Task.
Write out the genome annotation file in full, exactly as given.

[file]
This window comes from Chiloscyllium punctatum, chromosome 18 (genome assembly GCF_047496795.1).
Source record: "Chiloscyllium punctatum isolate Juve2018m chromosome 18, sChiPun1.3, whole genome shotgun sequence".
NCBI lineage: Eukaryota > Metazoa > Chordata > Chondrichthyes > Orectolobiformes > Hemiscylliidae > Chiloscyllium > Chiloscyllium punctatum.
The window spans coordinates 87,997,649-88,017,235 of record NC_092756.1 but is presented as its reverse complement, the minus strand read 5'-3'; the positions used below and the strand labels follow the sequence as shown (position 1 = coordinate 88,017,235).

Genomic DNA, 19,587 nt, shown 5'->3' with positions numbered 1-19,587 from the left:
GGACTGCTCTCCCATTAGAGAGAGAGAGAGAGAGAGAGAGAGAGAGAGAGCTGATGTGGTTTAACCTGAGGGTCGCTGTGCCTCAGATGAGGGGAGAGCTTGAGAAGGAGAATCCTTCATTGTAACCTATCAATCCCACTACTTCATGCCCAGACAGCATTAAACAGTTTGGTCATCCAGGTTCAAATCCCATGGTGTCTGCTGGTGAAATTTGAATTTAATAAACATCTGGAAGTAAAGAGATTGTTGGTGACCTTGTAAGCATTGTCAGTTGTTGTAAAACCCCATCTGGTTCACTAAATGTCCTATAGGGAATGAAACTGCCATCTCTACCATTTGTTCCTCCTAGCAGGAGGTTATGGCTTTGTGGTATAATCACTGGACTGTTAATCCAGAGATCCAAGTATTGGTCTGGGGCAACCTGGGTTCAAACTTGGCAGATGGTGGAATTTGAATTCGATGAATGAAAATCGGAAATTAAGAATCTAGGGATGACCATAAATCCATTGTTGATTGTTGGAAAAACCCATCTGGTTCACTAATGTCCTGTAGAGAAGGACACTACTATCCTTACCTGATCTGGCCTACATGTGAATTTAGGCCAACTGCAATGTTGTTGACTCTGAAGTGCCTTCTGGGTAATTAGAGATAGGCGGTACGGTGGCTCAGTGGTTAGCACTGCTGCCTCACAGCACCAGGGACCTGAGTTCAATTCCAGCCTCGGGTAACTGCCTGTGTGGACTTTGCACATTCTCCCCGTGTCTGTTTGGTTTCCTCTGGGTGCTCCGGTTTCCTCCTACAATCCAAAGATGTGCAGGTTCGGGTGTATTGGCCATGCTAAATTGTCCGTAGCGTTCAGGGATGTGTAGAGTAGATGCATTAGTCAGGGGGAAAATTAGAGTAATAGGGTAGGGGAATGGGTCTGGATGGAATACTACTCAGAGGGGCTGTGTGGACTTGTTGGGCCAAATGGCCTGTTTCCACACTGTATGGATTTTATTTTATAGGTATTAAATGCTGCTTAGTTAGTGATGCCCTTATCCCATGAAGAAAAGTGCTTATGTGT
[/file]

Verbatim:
This window comes from Chiloscyllium punctatum, chromosome 18 (genome assembly GCF_047496795.1).
Source record: "Chiloscyllium punctatum isolate Juve2018m chromosome 18, sChiPun1.3, whole genome shotgun sequence".
NCBI lineage: Eukaryota > Metazoa > Chordata > Chondrichthyes > Orectolobiformes > Hemiscylliidae > Chiloscyllium > Chiloscyllium punctatum.
The window spans coordinates 87,997,649-88,017,235 of record NC_092756.1 but is presented as its reverse complement, the minus strand read 5'-3'; the positions used below and the strand labels follow the sequence as shown (position 1 = coordinate 88,017,235).

Genomic DNA, 19,587 nt, shown 5'->3' with positions numbered 1-19,587 from the left:
GGACTGCTCTCCCATTAGAGAGAGAGAGAGAGAGAGAGAGAGAGAGAGAGCTGATGTGGTTTAACCTGAGGGTCGCTGTGCCTCAGATGAGGGGAGAGCTTGAGAAGGAGAATCCTTCATTGTAACCTATCAATCCCACTACTTCATGCCCAGACAGCATTAAACAGTTTGGTCATCCAGGTTCAAATCCCATGGTGTCTGCTGGTGAAATTTGAATTTAATAAACATCTGGAAGTAAAGAGATTGTTGGTGACCTTGTAAGCATTGTCAGTTGTTGTAAAACCCCATCTGGTTCACTAAATGTCCTATAGGGAATGAAACTGCCATCTCTACCATTTGTTCCTCCTAGCAGGAGGTTATGGCTTTGTGGTATAATCACTGGACTGTTAATCCAGAGATCCAAGTATTGGTCTGGGGCAACCTGGGTTCAAACTTGGCAGATGGTGGAATTTGAATTCGATGAATGAAAATCGGAAATTAAGAATCTAGGGATGACCATAAATCCATTGTTGATTGTTGGAAAAACCCATCTGGTTCACTAATGTCCTGTAGAGAAGGACACTACTATCCTTACCTGATCTGGCCTACATGTGAATTTAGGCCAACTGCAATGTTGTTGACTCTGAAGTGCCTTCTGGGTAATTAGAGATAGGCGGTACGGTGGCTCAGTGGTTAGCACTGCTGCCTCACAGCACCAGGGACCTGAGTTCAATTCCAGCCTCGGGTAACTGCCTGTGTGGACTTTGCACATTCTCCCCGTGTCTGTTTGGTTTCCTCTGGGTGCTCCGGTTTCCTCCTACAATCCAAAGATGTGCAGGTTCGGGTGTATTGGCCATGCTAAATTGTCCGTAGCGTTCAGGGATGTGTAGAGTAGATGCATTAGTCAGGGGGAAAATTAGAGTAATAGGGTAGGGGAATGGGTCTGGATGGAATACTACTCAGAGGGGCTGTGTGGACTTGTTGGGCCAAATGGCCTGTTTCCACACTGTATGGATTTTATTTTATAGGTATTAAATGCTGCTTAGTTAGTGATGCCCTTATCCCATGAAGAAAAGTGCTTATGTGT